South Bend, Indiana Still Working to Remove Breed-Specific Legislation, Restrict Tethering

By Editor
In Breed-Specific Legislation
Aug 10th, 2013
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As we learned in May, South Bend, Indiana is working to remove its “breed discrimination policies” and add some restrictions on tethering to its municipal code.  Councilwoman Valerie Schey asserted during a work session on Thursday, August 8, 2013, that South Bend’s municipal code prejudicially deems American Pit Bull Terriers as a “dangerous breed,” arguing that “other large dogs like Boxers and mixed breeds are mistaken” for American Pit Bull Terriers.  Indeed, which is why we so often write on this blog that “pit bull” is not a breed.   Ms. Schey is also correct that countless breeds, mixes, and lookalikes are frequently incorrectly deemed “pit bulls.” 

For instance, cities like Denver and Toledo have repeatedly had difficulty determining what is and is not a “pit bull” as defined by their own ordinances.  Though Denver city officials repeatedly brag about the supposed success of their “pit bull” ban, they fail to mention that in the 2004 case of Margolius v. The City of Denver, it was shown that Mr. Margolius’ due process rights were violated when Denver’s own Animal Control Officers could not discern what was and was not a “pit bull” as defined by their own ordinance.  Denver violated dog owners’ due process rights again when the Denver Daily News reported that in January 2011 (and in 2009) Denver’s Animal Control officers could not tell the difference between a Boxer mix and what Denver’s ordinance defined as a “pit bull.”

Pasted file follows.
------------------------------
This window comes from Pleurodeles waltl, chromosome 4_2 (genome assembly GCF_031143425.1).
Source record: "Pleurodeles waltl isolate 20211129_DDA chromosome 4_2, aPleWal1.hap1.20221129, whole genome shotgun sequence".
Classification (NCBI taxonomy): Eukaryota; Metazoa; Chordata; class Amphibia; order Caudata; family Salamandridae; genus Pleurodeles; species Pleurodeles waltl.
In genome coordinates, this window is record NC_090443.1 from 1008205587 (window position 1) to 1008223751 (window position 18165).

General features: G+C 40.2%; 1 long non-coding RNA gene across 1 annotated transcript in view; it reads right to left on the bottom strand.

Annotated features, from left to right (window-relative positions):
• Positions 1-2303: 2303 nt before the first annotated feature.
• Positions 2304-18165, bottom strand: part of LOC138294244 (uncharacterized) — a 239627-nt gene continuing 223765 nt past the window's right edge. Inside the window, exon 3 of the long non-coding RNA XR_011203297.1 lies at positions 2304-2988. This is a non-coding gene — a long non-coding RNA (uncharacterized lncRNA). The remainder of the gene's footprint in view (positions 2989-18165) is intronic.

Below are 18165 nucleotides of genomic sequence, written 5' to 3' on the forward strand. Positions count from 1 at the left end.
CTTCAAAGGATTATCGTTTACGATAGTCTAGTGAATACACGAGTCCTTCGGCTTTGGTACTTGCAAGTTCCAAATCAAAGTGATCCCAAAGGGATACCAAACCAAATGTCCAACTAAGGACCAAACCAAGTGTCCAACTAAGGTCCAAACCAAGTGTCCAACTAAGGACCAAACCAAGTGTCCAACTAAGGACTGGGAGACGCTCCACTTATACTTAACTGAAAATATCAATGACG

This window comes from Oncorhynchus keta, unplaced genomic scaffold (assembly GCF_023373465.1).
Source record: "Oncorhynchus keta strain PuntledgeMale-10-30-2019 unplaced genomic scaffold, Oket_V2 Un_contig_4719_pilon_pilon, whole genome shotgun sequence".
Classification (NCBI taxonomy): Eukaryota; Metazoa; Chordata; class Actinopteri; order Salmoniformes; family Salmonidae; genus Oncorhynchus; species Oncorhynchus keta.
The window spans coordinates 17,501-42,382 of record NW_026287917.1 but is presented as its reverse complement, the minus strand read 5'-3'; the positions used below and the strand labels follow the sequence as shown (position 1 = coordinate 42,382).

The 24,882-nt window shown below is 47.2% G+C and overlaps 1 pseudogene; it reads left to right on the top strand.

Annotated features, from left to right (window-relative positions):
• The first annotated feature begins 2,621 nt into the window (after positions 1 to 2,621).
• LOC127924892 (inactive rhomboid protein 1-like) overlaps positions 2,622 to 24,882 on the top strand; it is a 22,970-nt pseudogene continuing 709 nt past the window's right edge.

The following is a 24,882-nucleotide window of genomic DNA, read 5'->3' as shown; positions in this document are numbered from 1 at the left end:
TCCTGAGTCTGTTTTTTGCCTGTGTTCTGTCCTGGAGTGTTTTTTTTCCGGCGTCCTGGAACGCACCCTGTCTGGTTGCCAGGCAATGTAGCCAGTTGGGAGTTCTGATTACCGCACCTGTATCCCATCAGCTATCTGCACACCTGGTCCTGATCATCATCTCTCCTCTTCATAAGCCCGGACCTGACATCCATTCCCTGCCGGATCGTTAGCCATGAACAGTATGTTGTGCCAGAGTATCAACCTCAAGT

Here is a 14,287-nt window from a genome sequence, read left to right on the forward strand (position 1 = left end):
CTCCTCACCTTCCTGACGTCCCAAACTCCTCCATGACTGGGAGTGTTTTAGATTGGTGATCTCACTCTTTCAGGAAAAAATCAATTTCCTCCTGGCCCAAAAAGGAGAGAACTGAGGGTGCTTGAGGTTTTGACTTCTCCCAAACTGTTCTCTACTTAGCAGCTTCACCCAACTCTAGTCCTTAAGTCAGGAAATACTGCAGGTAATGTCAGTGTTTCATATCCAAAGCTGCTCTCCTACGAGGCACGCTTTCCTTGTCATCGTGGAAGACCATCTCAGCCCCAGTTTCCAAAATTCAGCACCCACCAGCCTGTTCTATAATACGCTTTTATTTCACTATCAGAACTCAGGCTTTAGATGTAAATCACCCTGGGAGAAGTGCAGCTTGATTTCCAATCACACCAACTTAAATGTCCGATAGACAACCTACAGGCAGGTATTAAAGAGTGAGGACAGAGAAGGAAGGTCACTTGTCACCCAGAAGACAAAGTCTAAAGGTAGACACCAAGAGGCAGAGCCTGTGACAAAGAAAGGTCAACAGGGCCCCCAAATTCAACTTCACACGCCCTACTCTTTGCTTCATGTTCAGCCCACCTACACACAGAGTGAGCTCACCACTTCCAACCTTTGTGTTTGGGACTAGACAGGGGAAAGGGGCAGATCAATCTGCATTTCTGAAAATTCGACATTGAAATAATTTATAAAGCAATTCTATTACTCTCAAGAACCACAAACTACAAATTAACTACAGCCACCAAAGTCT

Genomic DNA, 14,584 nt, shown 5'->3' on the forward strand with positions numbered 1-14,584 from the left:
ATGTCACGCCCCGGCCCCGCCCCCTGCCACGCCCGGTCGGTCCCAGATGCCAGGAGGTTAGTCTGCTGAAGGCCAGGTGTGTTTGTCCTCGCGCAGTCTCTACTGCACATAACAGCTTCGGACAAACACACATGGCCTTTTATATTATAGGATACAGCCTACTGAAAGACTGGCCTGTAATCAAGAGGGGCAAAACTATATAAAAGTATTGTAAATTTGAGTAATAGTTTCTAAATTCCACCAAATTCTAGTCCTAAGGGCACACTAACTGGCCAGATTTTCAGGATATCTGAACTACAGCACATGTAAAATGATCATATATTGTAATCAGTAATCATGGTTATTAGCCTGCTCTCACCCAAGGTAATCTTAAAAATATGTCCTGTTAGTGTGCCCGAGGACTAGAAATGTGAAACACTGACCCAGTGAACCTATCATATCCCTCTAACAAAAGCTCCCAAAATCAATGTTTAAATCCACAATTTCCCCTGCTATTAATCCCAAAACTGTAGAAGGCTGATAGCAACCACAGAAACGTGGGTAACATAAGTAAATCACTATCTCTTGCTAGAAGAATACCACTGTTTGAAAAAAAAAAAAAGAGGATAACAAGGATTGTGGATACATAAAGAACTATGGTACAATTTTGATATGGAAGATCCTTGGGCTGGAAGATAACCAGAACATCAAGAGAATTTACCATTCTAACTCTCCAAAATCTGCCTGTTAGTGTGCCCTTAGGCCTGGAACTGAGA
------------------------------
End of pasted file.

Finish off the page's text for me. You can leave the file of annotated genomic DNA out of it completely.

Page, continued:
Former Lucas County, Ohio Dog Warden Tom Skeldon likewise used to brag about Toledo’s “pit bull” ban until it was revealed in a Toledo news article that 54% of the dogs Skeldon had killed were dogs he called “pit bulls.”  Yet court testimony determined that,

“[Skeldon] acknowledged that even if a dog was 50 per cent pit bull, if it did not ‘look like a pit bull,’ the owner would not be charged. On the other hand, if a dog did look like a pit bull,’ it would be classified as a pit bull and the owner would be subject to the ‘vicious dog’ laws. No definitive description of a ‘pit bull’ was presented. The warden also acknowledged that there is really no way to tell if a dog is or is not a ‘pit bull’ and the determination is made by his or a deputy’s subjective judgment.” [Emphasis mine.]

In other words, Skeldon and other ACOs in Toledo were just arbitrarily killing dogs, and lots of them, because, as the court testimony shows, Skeldon was unable to discern what was and was not a “pit bull” as defined by Toledo’s own ordinance.  

So yes, Ms. Schey is absolutely correct that breed-specific legislation, particularly for so-called “pit bulls,” has historically been responsible for the mislabeling of countless breeds of dogs, their mixes, and lookalikes.  And as you can also see, what cities like Denver and Toledo called “success” was really just the killing of a substantial percentage of the dog population that they consistently mislabeled “pit bulls.” 

The committee tasked with revising South Bend’s municipal code will meet again later this month during which time, besides rewriting the code specific to American Pit Bull Terriers, they will also discuss adding anti-tethering language to the municipal code to reduce the length of time dogs spend tethered outside.

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